In what seems like the blink of an eye the COVID-19 pandemic changed the whole world, and has hit the dog service industry particularly hard. There certainly are a lot of things on the downside, but I am finding some very nice things on the upside too. They just require some searching and creativity.
Like so many pet service providers, clients have cancelled my pet sitting appointments since they are sequestered at home and not traveling, and my in-home training and behavior services had to stop in order to prevent the spread of infection.
What I miss most about that is the lack of tactile interaction with the dogs I worked with. It gave me great satisfaction and joy being able to help so many dogs, watching their transformation, and celebrating with their families.
Client dogs who became my buddies, like Pete and Rocket, used to share my life several days a week. Now I must peruse their photographs and videos, remembering how things used to be.
Other things have fundamentally changed, such as what used to be a simple trip to the grocery store to buy meat and cheese for those high value training treats. Now I only shop for my family, with a carefully written list organized by aisle, so I can pass through the store as quickly as possible.
My first such grocery run was quite surreal.
In addition to my precisely crafted shopping list, I carried an arsenal of personal protective gear in my car. I arrived in the parking lot and rehearsed in my mind the exact actions I would take upon exiting my car, step-by-step. It was much like the tactical planning I applied during my law enforcement days when I was about to enter a dangerous environment.
Then I geared up, donning an N-95 mask and surgical gloves. I stuffed a spray bottle of alcohol in my back pocket, put extra gloves in another pocket in case of a tear, and added a couple of alcohol wipe pads for good measure. An envelope held a cash supply so I would not have to handle my wallet.
It was like entering the set of a science fiction movie, but it was real. It also felt very uncomfortable the first time. Today when I went to the store it felt very strange not wearing any PPE as I drove my car. Gearing up in the parking lot actually gave me a sense of comfort.
Buddha and Gandhi, my black Labradors, remained in the car. They always rode with me when I went into town to run errands, and I try to maintain as much of a grip on normalcy as possible under the circumstances.
Then I entered the store, sprayed a shopping cart with alcohol and waited…for it to disinfect. I pulled out my list, passed through the automatic doors and entered what felt like a game of Pac Man. I was Pac Man, going deliberately through the aisles gobbling up stuff on my list, tossing them into the cart. Then I saw another shopper, looked about and picked my escape route. The other shopper did likewise. It reminded me of how my Pac Man character had to avoid the ghosts in the maze.
Finally, I made it to the checkout, maintained social distancing, handed over cash so I could avoid handling the credit card machine…and made a hasty escape.
Returning to my car, Buddha and Gandhi greeted me with big toothy grins. Perhaps they were delighted that I was piling so many bags of food in the car with them, but I prefer to believe they were happy to see me. We returned home with enough food to last another couple of weeks.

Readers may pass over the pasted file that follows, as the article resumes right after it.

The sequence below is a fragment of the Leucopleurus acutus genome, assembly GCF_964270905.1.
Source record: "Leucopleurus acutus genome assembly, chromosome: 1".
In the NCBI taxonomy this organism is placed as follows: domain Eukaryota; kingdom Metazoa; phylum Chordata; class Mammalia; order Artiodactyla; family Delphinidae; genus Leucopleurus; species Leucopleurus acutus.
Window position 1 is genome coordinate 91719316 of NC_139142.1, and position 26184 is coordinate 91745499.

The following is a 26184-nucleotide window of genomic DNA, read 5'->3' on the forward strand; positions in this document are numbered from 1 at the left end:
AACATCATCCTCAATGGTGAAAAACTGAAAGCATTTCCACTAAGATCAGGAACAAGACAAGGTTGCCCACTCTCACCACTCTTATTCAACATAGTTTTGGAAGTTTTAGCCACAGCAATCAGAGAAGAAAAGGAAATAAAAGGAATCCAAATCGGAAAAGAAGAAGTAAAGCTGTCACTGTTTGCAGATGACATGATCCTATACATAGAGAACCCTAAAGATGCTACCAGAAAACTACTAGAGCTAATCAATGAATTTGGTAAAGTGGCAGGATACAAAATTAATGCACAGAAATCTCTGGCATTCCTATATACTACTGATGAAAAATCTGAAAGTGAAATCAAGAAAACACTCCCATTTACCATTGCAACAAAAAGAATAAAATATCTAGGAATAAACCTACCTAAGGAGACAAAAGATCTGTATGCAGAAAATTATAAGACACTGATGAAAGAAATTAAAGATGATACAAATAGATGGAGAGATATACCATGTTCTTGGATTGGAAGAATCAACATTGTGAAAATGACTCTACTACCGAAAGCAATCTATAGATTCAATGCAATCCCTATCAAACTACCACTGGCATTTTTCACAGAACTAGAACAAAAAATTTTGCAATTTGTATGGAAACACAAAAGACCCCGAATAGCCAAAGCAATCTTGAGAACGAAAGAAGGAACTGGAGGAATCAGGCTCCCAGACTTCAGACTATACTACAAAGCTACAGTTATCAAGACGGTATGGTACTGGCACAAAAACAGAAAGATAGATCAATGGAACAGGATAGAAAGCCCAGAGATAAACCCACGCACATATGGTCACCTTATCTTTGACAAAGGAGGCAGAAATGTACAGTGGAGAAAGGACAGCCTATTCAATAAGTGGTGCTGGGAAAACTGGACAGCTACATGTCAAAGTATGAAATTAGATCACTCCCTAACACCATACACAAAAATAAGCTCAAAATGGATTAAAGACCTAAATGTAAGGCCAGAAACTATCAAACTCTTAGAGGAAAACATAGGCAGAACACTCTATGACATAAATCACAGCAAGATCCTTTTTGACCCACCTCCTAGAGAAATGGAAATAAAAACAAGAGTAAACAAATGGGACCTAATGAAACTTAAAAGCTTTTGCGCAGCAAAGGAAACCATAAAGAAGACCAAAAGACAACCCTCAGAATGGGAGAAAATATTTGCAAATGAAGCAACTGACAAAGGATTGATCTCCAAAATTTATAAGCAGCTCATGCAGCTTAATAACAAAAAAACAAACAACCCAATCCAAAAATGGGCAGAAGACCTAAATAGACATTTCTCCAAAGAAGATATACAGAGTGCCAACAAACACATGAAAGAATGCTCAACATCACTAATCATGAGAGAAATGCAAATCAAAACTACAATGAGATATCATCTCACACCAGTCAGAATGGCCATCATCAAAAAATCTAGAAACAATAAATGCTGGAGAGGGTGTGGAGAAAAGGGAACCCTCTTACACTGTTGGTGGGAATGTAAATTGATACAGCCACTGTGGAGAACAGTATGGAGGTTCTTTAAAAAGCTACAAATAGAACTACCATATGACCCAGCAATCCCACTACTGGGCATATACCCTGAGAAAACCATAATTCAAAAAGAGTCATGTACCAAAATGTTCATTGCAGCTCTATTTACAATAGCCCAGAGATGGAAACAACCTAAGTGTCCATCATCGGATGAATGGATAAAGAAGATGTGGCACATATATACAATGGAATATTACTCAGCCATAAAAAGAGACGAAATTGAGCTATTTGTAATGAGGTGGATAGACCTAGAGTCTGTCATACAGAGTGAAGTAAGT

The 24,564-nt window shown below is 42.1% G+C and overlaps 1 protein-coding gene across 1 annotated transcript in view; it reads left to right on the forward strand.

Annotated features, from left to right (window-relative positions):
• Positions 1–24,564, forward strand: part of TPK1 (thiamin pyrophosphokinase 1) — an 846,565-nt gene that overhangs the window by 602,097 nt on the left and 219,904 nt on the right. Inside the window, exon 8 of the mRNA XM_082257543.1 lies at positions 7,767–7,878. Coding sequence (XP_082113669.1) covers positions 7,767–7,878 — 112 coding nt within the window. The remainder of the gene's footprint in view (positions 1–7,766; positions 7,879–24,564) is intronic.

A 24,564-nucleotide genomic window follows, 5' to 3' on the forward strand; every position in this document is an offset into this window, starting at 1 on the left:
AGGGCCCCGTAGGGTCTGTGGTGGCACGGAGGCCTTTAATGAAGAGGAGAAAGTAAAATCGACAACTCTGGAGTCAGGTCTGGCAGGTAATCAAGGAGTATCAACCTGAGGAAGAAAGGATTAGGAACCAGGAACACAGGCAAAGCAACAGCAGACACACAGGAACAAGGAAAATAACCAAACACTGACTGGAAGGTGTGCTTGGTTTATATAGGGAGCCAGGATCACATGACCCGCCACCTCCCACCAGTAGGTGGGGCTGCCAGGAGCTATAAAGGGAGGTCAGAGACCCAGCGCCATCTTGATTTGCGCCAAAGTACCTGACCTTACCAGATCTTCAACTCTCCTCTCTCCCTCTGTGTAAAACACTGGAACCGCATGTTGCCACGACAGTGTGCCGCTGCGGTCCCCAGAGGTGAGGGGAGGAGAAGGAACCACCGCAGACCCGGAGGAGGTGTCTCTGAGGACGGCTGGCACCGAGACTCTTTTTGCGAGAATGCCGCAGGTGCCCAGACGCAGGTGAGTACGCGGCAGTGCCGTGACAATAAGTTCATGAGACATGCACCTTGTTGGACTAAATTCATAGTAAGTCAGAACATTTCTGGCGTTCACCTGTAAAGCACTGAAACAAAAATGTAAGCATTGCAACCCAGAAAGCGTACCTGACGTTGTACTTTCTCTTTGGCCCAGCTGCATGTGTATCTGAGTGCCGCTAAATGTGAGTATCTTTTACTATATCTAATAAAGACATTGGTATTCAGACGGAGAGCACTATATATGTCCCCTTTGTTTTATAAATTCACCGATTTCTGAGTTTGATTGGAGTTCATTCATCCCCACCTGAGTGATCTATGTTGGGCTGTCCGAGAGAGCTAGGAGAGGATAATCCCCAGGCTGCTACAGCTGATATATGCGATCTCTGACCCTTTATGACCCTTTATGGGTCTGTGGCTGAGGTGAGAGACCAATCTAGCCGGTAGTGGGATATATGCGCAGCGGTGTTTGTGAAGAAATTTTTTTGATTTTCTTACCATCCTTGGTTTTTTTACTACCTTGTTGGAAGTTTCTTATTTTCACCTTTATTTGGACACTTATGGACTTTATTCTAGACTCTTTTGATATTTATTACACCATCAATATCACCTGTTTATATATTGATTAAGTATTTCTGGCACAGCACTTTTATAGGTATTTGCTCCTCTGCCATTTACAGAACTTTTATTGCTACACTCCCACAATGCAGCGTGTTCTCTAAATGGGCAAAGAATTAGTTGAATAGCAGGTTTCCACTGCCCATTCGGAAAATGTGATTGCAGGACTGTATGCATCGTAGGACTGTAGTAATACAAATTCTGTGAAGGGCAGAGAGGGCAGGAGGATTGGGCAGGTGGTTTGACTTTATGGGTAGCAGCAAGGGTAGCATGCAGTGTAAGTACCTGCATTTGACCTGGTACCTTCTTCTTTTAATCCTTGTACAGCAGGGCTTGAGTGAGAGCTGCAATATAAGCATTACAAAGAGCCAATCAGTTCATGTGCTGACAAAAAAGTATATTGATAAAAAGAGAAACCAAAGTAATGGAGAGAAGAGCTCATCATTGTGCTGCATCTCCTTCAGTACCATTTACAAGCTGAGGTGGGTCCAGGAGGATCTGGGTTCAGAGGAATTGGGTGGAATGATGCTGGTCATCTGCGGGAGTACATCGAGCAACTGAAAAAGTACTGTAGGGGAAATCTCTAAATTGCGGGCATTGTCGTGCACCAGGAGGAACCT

And now for the upside of staying home during a pandemic.
I enjoy staying home. It took 25 years of hard work to develop our countryside homestead and I always wanted to enjoy some final years in retirement, with my beloved pets. It just required a global pandemic to make it so.
We all want to feel as though we have some control over our lives, even if “control” is an illusion. After all, we cannot control a pandemic which started on the far side of the globe, but we can do some very positive things.
I began keeping a regular, predictable daily schedule, and eating more healthy home cooked meals. My dogs now get at least three walks along our trails and I enjoy seeing how joyful it is for them to sniff and explore along the way. There is also more time for petting, playing, training games and belly rubs. Buddha and Gandhi are visibly more relaxed, content and smiling more than ever.
The pandemic has enabled us to bond even more closely than before.
After several years of “not having enough time” in my schedule for past exercise routines, I resumed my former regimen. Daily exercise has given me more structure, more energy, and I just feel better. It is also a pretty powerful counterbalance to the stresses of the current crisis.
I also have time to actually play and recreate. Woohoo! My computer had become a tool that I only used for work, but now I have time each day to just have fun and escape into fantasy worlds.
Another upside of self-quarantine is the opportunity to finally work on my homestead to-do list. A 25-acre property requires considerable upkeep and maintenance. I always enjoyed working outside and fixing things, and when my dog business was in full swing it was stressful not being able to do what needed to be done at home.
Now I can.
Finally, I found the motivation and time to streamline my business and come up with ways to help clients in a virtual way. At some point when medical experts determine that it is safe to return to face-to-face services, I may wish to carry on in the new manner.
But I suspect the siren song of putting my hands on client’s dogs would be too hard to resist.
I understand that the pandemic has caused widespread stress, suffering and death and do not mean to minimize that in any way. What I am suggesting is that we also have new opportunities. You and I may have some different down and up sides to this situation, and some that we share in common. So let’s concentrate on controlling the things we can, and use our sharp minds to find creative opportunities in this strange new world.
© Daniel H. Antolec